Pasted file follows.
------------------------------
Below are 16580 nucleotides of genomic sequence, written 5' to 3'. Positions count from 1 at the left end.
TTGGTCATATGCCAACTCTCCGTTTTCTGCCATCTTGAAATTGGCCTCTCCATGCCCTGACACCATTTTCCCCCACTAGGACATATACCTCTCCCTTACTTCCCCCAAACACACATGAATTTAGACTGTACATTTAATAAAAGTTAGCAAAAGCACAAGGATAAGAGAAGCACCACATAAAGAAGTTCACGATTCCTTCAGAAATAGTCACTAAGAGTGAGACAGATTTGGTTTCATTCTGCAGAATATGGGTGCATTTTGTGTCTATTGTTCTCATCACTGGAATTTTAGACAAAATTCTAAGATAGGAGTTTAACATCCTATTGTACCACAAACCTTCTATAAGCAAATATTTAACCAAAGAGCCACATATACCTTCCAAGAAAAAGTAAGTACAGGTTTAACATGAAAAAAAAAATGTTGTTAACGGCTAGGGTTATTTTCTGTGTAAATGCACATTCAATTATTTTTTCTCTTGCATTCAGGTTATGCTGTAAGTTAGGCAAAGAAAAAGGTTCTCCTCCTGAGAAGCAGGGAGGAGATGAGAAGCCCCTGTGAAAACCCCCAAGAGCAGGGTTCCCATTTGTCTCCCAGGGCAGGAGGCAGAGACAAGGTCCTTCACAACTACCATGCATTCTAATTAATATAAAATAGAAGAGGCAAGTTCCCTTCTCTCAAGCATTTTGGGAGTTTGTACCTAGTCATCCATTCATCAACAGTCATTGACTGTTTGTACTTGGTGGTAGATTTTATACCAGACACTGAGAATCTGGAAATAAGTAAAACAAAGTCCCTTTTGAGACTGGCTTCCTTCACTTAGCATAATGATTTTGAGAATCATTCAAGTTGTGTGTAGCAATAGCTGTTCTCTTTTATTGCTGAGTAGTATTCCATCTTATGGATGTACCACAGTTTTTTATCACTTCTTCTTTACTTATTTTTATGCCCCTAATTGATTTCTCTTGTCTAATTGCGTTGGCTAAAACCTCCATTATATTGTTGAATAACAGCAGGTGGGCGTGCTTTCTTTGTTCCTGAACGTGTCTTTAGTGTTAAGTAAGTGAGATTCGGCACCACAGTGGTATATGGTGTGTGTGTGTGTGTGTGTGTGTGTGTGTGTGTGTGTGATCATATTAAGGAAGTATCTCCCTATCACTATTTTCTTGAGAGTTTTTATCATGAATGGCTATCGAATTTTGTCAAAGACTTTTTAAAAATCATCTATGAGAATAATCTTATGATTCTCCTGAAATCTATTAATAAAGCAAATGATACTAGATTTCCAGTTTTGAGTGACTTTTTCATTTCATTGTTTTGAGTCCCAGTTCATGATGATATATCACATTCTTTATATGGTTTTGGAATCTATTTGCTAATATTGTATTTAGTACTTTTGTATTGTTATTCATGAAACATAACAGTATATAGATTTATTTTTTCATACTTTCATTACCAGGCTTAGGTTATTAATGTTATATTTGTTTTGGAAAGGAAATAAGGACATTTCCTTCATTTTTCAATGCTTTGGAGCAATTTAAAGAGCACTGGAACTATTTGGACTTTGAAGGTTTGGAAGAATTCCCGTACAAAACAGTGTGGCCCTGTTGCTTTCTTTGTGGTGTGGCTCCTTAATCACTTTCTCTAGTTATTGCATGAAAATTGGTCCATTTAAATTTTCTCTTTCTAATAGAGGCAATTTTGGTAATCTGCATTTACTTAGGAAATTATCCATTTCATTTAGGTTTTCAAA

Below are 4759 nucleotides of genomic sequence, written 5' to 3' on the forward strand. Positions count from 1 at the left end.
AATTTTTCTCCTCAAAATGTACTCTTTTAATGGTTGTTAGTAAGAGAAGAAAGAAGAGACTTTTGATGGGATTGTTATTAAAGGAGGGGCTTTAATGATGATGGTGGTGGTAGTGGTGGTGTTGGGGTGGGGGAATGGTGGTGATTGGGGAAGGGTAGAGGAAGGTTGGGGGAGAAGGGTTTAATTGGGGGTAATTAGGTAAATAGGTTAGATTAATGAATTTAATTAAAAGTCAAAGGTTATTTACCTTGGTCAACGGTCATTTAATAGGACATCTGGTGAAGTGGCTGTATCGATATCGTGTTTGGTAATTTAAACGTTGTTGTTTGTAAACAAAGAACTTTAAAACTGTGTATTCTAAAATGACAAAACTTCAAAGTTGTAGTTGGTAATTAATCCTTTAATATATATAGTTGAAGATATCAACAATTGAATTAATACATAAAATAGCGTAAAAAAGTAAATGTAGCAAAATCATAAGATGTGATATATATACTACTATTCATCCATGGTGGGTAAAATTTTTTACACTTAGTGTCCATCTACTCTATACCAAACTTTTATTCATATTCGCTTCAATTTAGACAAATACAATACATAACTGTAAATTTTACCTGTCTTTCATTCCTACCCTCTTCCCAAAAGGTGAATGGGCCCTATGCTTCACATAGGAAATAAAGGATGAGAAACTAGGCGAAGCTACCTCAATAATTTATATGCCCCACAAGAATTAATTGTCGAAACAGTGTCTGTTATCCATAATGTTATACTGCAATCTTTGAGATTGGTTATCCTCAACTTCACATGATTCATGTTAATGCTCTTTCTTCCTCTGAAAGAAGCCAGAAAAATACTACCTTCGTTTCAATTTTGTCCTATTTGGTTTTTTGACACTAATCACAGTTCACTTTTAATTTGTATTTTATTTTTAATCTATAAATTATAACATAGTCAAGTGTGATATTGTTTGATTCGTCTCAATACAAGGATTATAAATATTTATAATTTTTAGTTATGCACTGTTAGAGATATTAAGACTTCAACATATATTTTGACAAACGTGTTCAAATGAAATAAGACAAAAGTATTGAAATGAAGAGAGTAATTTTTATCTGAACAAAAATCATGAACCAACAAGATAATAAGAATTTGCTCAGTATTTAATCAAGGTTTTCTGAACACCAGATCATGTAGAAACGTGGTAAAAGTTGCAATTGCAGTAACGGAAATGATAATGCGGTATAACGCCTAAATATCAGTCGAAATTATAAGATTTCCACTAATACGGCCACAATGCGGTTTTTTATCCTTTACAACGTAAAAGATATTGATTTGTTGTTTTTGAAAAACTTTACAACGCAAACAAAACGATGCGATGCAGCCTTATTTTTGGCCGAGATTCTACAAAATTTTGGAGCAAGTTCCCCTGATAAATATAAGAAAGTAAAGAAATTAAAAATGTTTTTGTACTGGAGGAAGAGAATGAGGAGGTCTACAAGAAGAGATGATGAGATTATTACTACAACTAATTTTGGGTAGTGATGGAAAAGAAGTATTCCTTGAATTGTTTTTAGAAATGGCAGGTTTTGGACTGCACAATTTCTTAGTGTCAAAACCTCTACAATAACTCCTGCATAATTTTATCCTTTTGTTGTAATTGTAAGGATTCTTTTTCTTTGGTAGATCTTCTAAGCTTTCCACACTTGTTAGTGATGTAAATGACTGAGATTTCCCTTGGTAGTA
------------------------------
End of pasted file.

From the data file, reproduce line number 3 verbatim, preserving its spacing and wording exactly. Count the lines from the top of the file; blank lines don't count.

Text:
Below are 4759 nucleotides of genomic sequence, written 5' to 3' on the forward strand. Positions count from 1 at the left end.